Take me, for example. I may look like an outgoing extrovert on-stage and afterward while staying for questions or workshops, but once I get home, I turn my phone off and TV on, sit by myself for a few hours—no other lights or noise—and zone out to recharge my batteries. While I love helping people, the act of interaction depletes my energy. Contrast this to some of my extroverted colleagues who get a rush from being on-stage and then look forward to spending a night out on the town.
Speaking directly to Alex's situation, those who've studied introversion point out that we often hate chitchat and small talk, preferring to talk about things that matter, or "meaningful conversations," as many put it. Who cares about who won the game last night when you're there to get a job done?
One telltale trait of introverts is what some experts call "reflecting internally." It means that introverts do a lot more thinking before they speak. I have one coaching client who often takes so long to answer a question that we had to switch to Skype so I could tell the difference between him thinking and the call dropping. Extroverts, on the other hand, more commonly just "think out loud." For us, though, our aversion to small talk comes across as being awkward, shy, uncaring, antisocial, or downright rude. We're not. That's just how it looks.
Alex, however, didn't see himself as any of those things. In his mind, he was just getting down to business. That's why he was there, after all. He didn't quite know what to do with clients talking about their child's recital or their plans for the weekend. Those things were ultimately inconsequential in a meeting about videography. It was almost as if Alex was trying to have one conversation while the person on the other side of the desk was having another. Getting through the sales meeting often became an
awkward dance for both parties.
Once Alex had gathered all the information he needed and left the potential clients, he'd go back to his office and spend hours creating a proposal, sometimes as long as thirty pages. As soon as he was done, he'd excitedly email it to them. Then he'd wait for days, weeks, or even months to hear back—only to find out they had gone with someone else.
He watched as his dream circled around the drain. The few clients he did land never quite covered the bills. His start-up funds were rapidly dwindling. He had borrowed from his father and maxed out his wife's credit cards—both of whom also worked for him. If his business failed, it would not only wreck their finances but also cause them to lose their livelihood. If something didn't change fast, he was looking at the same hard realities facing nearly every failing business: unpaid bills, layoffs, and ultimately closing the doors for good. His wife, Sarah, later shared with me that because of the overwork and lack of results, she was shutting down emotionally. In her own words, "It was just an awful, awful place to work."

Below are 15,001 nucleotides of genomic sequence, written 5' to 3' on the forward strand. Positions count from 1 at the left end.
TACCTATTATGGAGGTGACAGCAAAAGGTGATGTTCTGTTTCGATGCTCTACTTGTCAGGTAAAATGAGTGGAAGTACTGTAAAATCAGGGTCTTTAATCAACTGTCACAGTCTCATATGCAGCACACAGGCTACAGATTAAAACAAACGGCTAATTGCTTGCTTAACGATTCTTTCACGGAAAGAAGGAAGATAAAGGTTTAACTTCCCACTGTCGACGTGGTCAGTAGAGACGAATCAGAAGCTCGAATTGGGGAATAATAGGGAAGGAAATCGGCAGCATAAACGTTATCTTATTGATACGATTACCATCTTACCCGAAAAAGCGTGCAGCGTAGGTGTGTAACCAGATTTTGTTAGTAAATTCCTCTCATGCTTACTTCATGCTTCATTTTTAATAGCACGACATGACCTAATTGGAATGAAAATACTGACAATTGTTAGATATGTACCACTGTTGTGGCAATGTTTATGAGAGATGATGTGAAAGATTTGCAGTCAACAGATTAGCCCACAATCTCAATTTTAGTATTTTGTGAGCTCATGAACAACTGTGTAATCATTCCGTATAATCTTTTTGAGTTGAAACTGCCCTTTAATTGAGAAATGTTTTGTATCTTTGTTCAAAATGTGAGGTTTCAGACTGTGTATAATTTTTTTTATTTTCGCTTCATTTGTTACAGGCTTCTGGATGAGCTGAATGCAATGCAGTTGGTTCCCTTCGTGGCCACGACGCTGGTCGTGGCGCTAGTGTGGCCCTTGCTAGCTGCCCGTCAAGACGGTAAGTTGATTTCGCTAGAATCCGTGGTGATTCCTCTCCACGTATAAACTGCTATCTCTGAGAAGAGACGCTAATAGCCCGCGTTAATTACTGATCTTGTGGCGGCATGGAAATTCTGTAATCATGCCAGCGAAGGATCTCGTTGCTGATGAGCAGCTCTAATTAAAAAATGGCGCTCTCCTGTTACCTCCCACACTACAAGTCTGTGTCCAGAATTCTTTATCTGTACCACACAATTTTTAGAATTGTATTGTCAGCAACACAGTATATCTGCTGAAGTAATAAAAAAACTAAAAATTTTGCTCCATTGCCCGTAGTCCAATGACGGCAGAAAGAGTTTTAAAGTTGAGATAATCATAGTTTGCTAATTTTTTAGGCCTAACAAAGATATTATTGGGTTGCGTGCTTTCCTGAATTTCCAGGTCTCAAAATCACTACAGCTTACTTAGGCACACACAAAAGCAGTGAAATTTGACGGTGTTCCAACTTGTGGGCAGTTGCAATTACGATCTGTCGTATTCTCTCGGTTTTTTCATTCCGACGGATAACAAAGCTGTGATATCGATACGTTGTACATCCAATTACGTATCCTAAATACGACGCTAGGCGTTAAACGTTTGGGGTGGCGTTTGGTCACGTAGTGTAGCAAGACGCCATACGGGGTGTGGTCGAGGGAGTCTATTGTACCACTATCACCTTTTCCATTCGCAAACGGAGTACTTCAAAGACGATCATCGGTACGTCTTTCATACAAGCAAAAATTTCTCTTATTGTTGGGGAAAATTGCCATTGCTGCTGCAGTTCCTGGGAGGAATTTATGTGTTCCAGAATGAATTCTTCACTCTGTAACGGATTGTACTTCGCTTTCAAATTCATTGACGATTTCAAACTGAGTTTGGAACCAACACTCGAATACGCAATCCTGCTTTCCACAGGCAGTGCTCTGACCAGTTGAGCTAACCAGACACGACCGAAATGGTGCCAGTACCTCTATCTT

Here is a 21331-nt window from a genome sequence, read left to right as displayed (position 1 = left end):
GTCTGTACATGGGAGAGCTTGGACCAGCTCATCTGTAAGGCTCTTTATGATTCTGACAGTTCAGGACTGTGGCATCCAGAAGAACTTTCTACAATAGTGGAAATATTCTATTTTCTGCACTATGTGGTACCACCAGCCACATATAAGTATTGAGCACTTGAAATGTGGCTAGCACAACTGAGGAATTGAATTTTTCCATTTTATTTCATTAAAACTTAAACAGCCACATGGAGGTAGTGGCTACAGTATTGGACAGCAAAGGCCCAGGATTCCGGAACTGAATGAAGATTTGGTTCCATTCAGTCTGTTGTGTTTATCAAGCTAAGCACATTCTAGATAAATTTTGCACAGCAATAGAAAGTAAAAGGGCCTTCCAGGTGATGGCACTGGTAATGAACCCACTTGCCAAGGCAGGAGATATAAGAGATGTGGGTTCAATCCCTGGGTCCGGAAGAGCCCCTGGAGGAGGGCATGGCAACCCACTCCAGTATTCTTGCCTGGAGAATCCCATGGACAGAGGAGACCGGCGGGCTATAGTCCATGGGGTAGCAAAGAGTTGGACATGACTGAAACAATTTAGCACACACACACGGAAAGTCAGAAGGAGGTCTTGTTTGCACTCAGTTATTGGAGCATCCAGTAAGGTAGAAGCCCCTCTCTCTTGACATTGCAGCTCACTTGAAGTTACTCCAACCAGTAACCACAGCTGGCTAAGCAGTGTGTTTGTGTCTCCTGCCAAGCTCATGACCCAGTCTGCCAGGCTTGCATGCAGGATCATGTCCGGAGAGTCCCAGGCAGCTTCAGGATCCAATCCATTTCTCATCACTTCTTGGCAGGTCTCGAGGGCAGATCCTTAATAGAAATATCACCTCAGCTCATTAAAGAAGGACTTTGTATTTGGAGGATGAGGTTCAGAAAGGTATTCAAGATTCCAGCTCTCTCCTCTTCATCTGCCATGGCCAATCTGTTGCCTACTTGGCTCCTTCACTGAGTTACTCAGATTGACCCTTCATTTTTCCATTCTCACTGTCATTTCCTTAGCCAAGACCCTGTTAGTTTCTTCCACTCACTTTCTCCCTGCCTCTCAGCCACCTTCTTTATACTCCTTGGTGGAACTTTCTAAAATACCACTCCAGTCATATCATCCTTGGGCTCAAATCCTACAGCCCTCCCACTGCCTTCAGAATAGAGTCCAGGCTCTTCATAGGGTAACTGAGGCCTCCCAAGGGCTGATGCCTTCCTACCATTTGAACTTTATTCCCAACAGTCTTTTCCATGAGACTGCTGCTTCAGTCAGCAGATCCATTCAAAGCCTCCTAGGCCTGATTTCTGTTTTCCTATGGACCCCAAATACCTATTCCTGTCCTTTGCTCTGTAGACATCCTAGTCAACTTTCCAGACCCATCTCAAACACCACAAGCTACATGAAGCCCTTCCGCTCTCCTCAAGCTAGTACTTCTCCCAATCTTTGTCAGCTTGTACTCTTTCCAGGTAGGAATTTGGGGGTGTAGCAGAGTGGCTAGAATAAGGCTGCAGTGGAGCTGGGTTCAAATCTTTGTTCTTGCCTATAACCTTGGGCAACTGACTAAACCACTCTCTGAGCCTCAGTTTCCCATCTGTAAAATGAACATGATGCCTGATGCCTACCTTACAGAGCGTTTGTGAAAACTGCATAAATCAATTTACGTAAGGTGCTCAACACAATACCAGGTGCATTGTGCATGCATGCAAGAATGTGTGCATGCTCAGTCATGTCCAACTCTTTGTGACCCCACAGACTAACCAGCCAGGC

To say Alex was desperate would be an understatement.
Of course, that desperation only fed back into the downward spiral. The harder things were, the more anxious he got about each potential project. If you've been on the other side of the table, you know what it's like to interact with a salesperson who reeks of desperation. When prospects smell it, they sometimes try to take advantage of it by negotiating for a lower price or more deliverables (or both). Most of the time, though, it makes them uncertain, leaving them wondering if the salesperson will be able to deliver.
Does the service provider lack confidence because they are desperate or because they're out of their comfort zone? If they're desperate, then they must not be very good, right? Nobody wants to do business with someone who's failing. Nobody likes dealing with a salesperson who's practically begging for the sale. If they're out of their comfort zone, it must mean that they don't have much experience, right? We want to place our bet on those who have proven themselves (and who will still be there come tomorrow).
Alex was referred to me by a mutual friend who'd just met him. I saw his work and was impressed by his talent, but not his salesmanship. I have a soft spot for small businesses like his. While I like working with corporate clients, I know that all I'm doing is helping a successful enterprise become even more successful. It's just not as soul-enriching as working with a small-business owner, where I know that my work could potentially change a life. There's something heroic about people with enough skill, passion, talent, and belief in themselves to launch a business. It kills me to see those entrepreneurs fail at their dreams. I've watched mom-and-pop stores open, only to see the seats and aisles in these businesses go empty for a long time before they eventually shutter their stores. I've seen tradesmen with their equipment sitting idle in the garage, or home-based professionals with their calendars sitting empty, before
having to go back to their old employer. I think of how stressful it is on a family: life savings lost, loans due, dreams crushed, divorce. In fact, I saw this happen to a friend's family when I was young. His parents saved every nickel to pursue their dream of opening a restaurant. I remember the excitement of the grand opening and how bright the future seemed. About a year in, I noticed that his parents didn't get along as well. A few months later, they closed the restaurant and eventually got a divorce. His dad moved to another city, and I was able to see my friend only half as much. A small business has the potential to completely change your life—for better or for worse.